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The brakes are off at UNC with Cole Anthony, who is already answering questions

Cole Anthony had a lot to say on Wednesday, about his friend J. Cole getting up shots behind him at the Smith Center, about how he understood his role in North Carolina’s lineage of point guards, about his famous father. There’s a lot of experience behind those 19 years, even for a freshman.

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North Carolina’s Cole Anthony meets recording artist J. Cole prior to the Tar Heels’ media day on Wednesday, October 2, 2019 at the Smith Center in Chapel Hill, N.C. According to a North Carolina spokesman, J. Cole was attending the Charlotte Hornets training camp held earlier in the day at the Smith Center on Wednesday. Robert Willett rwillett@newsobserver.com

What was most impressive about it was that he was saying it at all.

For decades, going back to when freshmen first became eligible in 1972, North Carolina freshmen were prohibited from talking to the media until they had played their first game. Mitch Kupchak didn’t talk until after he played and neither did anyone else after him. That rule survived from Dean Smith to Bill Guthridge to Matt Doherty to Roy Williams to Wednesday.

Every year, North Carolina’s media-relations staff asks Williams about letting the freshmen talk at media day. On Tuesday, Williams said yes.

“Then I slept on it all night and wished I hadn’t,” Williams joked.

But in an era when the point-guard position — with such sterling-silver lineage at North Carolina — will be manned by a one-and-done freshman for the second season in a row, from Coby White to Anthony, the idea that so important a player couldn’t speak for himself had become a quaint anachronism.

That’s just the way things are going. Williams talked Wednesday about the improvement Raymond Felton made between his sophomore and junior seasons; the point guards he gets now are negotiating their second NBA contracts at that point.

White didn’t come in a one-and-done player, but he became one; Anthony was recruited as one, the top point-guard prospect in his class, groomed for this from a young age by his father, Greg, the basketball and TV star. He’s no stranger to celebrity, thanks to that and his friendship with Cole, the Fayetteville-born rapper who shares a trainer with Anthony.

Anthony has a tattoo of the No. 50 jersey his father wore at UNLV on his left forearm as one of Tark’s Runnin’ Rebels, but the son chose to become part of a different basketball tradition. It’s one of which he is acutely aware, especially with Kendall Marshall still floating around the program, now the director of recruiting, even though he isn’t allowed to actually recruit.

He can reel off the names, at least the ones from his lifetime, without hesitation: Felton and Ty Lawson and Marshall and so on.

“It’s awesome being able to come into this program that has such a great lineage of point guards,” Anthony said, going through his predecessors. “There’s a lot of expectations to live up to. I’m ready.”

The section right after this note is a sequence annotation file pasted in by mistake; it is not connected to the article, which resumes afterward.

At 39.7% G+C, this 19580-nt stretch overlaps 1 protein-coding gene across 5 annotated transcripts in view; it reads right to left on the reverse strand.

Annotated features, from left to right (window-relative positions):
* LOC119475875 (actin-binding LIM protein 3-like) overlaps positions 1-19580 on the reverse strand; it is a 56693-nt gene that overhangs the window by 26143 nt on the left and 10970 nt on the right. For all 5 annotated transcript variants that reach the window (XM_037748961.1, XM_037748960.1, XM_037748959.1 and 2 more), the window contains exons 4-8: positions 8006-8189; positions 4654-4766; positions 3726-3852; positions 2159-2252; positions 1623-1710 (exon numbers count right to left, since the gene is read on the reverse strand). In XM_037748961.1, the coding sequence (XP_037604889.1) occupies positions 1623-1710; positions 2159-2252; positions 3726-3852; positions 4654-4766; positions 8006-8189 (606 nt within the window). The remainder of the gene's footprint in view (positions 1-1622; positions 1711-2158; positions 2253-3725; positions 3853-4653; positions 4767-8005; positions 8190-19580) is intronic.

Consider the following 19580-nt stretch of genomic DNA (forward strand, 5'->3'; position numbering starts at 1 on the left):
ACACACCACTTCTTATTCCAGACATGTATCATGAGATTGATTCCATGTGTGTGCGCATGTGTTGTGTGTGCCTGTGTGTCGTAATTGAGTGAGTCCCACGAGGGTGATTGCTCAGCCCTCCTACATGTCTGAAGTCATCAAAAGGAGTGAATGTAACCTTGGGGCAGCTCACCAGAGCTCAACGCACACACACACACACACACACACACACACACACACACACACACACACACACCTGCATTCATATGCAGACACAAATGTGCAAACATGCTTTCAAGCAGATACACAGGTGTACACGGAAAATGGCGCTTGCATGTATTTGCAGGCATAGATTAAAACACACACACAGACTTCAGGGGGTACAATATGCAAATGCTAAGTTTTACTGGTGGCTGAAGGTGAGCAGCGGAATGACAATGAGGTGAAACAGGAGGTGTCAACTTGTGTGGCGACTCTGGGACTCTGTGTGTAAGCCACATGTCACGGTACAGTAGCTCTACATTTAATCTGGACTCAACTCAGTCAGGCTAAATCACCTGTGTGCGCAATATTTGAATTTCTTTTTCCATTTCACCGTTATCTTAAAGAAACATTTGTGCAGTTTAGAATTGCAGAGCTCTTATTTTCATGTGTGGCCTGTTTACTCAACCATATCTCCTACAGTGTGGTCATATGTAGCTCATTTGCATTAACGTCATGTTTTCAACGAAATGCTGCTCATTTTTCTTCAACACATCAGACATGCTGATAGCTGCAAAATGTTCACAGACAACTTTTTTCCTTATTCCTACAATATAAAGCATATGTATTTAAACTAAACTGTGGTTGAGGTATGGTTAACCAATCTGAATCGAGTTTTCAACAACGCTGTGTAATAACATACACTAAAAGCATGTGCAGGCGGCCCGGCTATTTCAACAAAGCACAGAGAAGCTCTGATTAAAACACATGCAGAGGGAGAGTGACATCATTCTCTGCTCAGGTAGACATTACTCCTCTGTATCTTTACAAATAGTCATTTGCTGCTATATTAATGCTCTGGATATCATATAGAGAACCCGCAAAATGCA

There’s so much that goes into the point-guard position at North Carolina, from the history of excellence to the extreme importance Williams places upon the position on both offense and defense. There was a time when Williams would have cringed giving that responsibility to a freshman. Now he really has no choice.

With Anthony’s talent and athleticism and maturity, it isn’t really a difficult choice, although the freshman isn’t taking anything for granted.

“It’s a process,” Anthony said. “I’m not coming in here expecting him to give me the keys from Day 1. I’m going to try to work — I’m not going to try, I’m going to work as hard as I can in practice every single day and, hopefully, he gives me that right.”

Williams didn’t hesitate to give White the keys, and he won’t hesitate to give Anthony the keys, even if the difference in strengths and styles between the two freshmen are almost jarring. White was bigger, with a no-hesitation, shoot-first mentality. Anthony may be quicker and will have to be more of a facilitator, by necessity given some of the players around him.

“I would have loved to have both of them together,” Williams said. “I would have sat over and leaned back in my lawn chair if I had both of them together.”

That’s no longer a luxury he has. The basketball wheel turns too quickly now, especially for his best players. Anthony will be North Carolina’s fourth point guard in five seasons, and next year Caleb Love is expected to be the fifth in six. Whatever tinge of wistfulness there may be in abandoning one of Smith’s precepts, there’s no question its time had come, just as Anthony’s has in Chapel Hill.

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Sports columnist Luke DeCock has covered the Summer Olympics, the Final Four, the Super Bowl and the Carolina Hurricanes’ Stanley Cup. He joined The News & Observer in 2000 to cover the Hurricanes and the NHL before becoming a columnist in 2008. A native of Evanston, Ill., he graduated from the University of Pennsylvania and has won multiple national and state awards for his columns and feature writing while twice being named North Carolina Sportswriter of the Year.
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